Five To One – The Doors – Live At The Bowl ”68
This document may not be reprinted without the express written permission of News Tribune Publishing. Five to One” is a song by The Doors, from their 1968 album Waiting for the Sun. The song’s most famous performance was five To One – The Doors – Live At The Bowl ’68 the 1969 Miami concert at the Dinner Key Auditorium. Towards the end of the performance, a drunken Morrison declared the audience “idiots” and “slaves”.
The concert would end with Morrison being accused of “attempting to incite a riot” among the concert goers, resulting in his arrest, and later conviction, for indecent exposure. During the reunion of the original lineup of The Doors sans Jim Morrison on VH1 Storytellers, Scott Weiland of Stone Temple Pilots took up vocals. Before the performance Robby Krieger said Weiland was one of the few frontmen who could “fill Jim’s leather pants”. The Flowers recorded what is possibly the first cover during sessions for their 1969 album Challenge! Alice Cooper covered a portion of the song with his supergroup Hollywood Vampires on their debut album, released September 11, 2015. The song is played prominently in the trailer for the film Kingsman: The Secret Service. The song features on the soundtrack for the video games Grand Theft Auto: The Lost and Damned and Grand Theft Auto: The Ballad of Gay Tony.
Archived July 7, 2010, at the Wayback Machine. Five To One by Make Love AND War”. Song recordings produced by Paul A. This page was last edited on 16 March 2018, at 21:01. This article is about the band. The group signed to Elektra Records in 1966 and released its first album, The Doors, featuring the hit Light My Fire, in 1967. The Doors in five years released eight albums.
All but one hit the Top 10 on the Billboard 200 and went platinum or better. Although the Doors’ active career ended in 1973, their popularity has persisted. Three of the band’s studio albums, the self-titled debut, L. Woman, and Strange Days, were featured in Rolling Stone’s 500 Greatest Albums of All Time, at positions 42, 362, and 407 respectively.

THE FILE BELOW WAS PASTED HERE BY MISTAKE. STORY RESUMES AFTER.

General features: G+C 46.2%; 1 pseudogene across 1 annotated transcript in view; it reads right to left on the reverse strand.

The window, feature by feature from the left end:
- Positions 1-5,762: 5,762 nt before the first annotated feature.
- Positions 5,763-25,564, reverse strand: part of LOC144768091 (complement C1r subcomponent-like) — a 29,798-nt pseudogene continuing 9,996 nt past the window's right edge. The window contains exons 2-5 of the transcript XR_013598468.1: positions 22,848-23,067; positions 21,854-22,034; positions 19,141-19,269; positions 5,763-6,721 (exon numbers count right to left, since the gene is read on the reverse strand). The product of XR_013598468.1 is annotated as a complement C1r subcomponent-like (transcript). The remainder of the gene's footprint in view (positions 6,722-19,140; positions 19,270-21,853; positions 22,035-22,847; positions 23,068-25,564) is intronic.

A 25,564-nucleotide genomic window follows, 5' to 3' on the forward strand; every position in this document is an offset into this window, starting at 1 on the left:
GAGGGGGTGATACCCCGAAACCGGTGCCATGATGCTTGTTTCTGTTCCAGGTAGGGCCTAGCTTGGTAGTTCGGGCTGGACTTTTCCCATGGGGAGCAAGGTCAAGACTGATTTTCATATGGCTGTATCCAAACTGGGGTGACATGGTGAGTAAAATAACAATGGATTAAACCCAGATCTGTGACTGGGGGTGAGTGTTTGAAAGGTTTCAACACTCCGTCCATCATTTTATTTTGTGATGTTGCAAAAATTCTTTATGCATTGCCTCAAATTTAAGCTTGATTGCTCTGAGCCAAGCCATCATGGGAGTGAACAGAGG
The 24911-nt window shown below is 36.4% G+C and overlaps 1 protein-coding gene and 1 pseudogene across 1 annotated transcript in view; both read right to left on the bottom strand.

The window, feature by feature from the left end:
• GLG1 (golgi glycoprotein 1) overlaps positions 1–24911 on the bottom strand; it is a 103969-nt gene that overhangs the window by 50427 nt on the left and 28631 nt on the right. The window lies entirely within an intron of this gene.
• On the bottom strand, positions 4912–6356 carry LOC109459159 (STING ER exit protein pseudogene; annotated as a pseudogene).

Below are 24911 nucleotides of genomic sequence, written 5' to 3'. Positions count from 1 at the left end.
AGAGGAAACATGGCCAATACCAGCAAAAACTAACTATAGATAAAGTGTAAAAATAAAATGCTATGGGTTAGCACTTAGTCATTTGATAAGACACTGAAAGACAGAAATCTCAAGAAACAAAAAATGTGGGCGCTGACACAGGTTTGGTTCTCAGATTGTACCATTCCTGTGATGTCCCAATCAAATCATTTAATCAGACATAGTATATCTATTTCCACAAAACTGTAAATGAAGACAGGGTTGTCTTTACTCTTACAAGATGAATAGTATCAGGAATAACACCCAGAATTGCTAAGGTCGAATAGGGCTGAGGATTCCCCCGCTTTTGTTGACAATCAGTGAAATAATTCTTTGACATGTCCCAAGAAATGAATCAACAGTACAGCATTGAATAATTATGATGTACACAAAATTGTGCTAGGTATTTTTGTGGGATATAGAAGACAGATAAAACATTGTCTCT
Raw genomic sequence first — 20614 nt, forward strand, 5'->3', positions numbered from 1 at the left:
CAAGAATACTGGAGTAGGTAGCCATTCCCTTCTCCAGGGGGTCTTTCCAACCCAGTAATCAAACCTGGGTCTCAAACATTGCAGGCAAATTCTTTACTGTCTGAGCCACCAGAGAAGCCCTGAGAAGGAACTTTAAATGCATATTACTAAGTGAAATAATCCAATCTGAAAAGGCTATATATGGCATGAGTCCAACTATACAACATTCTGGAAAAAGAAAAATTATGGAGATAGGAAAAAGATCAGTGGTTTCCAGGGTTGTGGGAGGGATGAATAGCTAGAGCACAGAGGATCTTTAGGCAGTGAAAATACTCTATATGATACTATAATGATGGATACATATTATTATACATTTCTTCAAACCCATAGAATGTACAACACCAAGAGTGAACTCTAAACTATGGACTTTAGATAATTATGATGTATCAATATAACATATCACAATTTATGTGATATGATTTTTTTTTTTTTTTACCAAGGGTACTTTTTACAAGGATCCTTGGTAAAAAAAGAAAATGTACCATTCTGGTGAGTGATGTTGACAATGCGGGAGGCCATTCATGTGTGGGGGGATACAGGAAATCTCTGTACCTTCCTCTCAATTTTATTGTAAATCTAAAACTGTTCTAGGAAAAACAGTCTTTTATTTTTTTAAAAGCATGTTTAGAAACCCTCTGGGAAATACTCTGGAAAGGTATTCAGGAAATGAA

Martin Weil, the band rose to the center of the counterculture of the 1960s. The Doors were inducted into the Rock and Roll Hall of Fame in 1993. The Doors logo, designed by an Elektra Records assistant, first appeared on their 1967 debut album. Ravens with his brothers Rick and Jim, while drummer John Densmore was playing with the Psychedelic Rangers and knew Manzarek from meditation classes.
In August 1965, Densmore joined the group, which had been renamed the Doors. From February to May 1966, the group was playing the Los Angeles club London Fog. The club was not as prestigious as the Whisky a Go Go and did not attract many customers. The Doors used the nearly empty club as an opportunity to hone and, in some cases, lengthen their songs and work “The End”, “When the Music’s Over” and “Light My Fire” into musical epics. On August 10, 1966, they were spotted by Elektra Records president Jac Holzman, who was present at the recommendation of Love singer Arthur Lee, whose group was with Elektra Records.
The band recorded their first album from August 24 to 31, 1966, at Sunset Sound Recording Studios. The Doors’ self-titled debut LP was released in the first week of January 1967. Research has determined that the tapes were all wiped. The only shows that still exist are the final ones copied by an employee of the station, although this was long after the Doors’ appearance. Since “Break on Through” was not very successful on the radio, the band turned to “Light My Fire”. The problem with this song was that it was seven minutes long, so producer Paul Rothchild cut it down to three minutes by radically cutting the lengthy keyboard and guitar solos in the center section.
From March 7 to 11, 1967, the Doors performed at the Matrix Club in San Francisco, California. The March 7 and 10 shows were recorded by a co-owner of The Matrix, Peter Abram. These recordings are notable as they are among the earliest live recordings of the band to circulate. The Doors appeared on American television on August 25, 1967, guest-starring on the variety TV series Malibu U, performing “Light My Fire”. The band is seen on a beach and is performing the song in playback. The music video did not gain any commercial success and the performance was more or less forgotten. On September 17, 1967, the Doors gave a memorable performance of “Light My Fire” on The Ed Sullivan Show.
According to Ray Manzarek, network executives asked that the word “higher” be removed. On December 24, the Doors performed “Light My Fire” and “Moonlight Drive” live for The Jonathan Winters Show. Their performance was taped for later broadcast. From December 26 to 28, the group played at the Winterland Ballroom in San Francisco.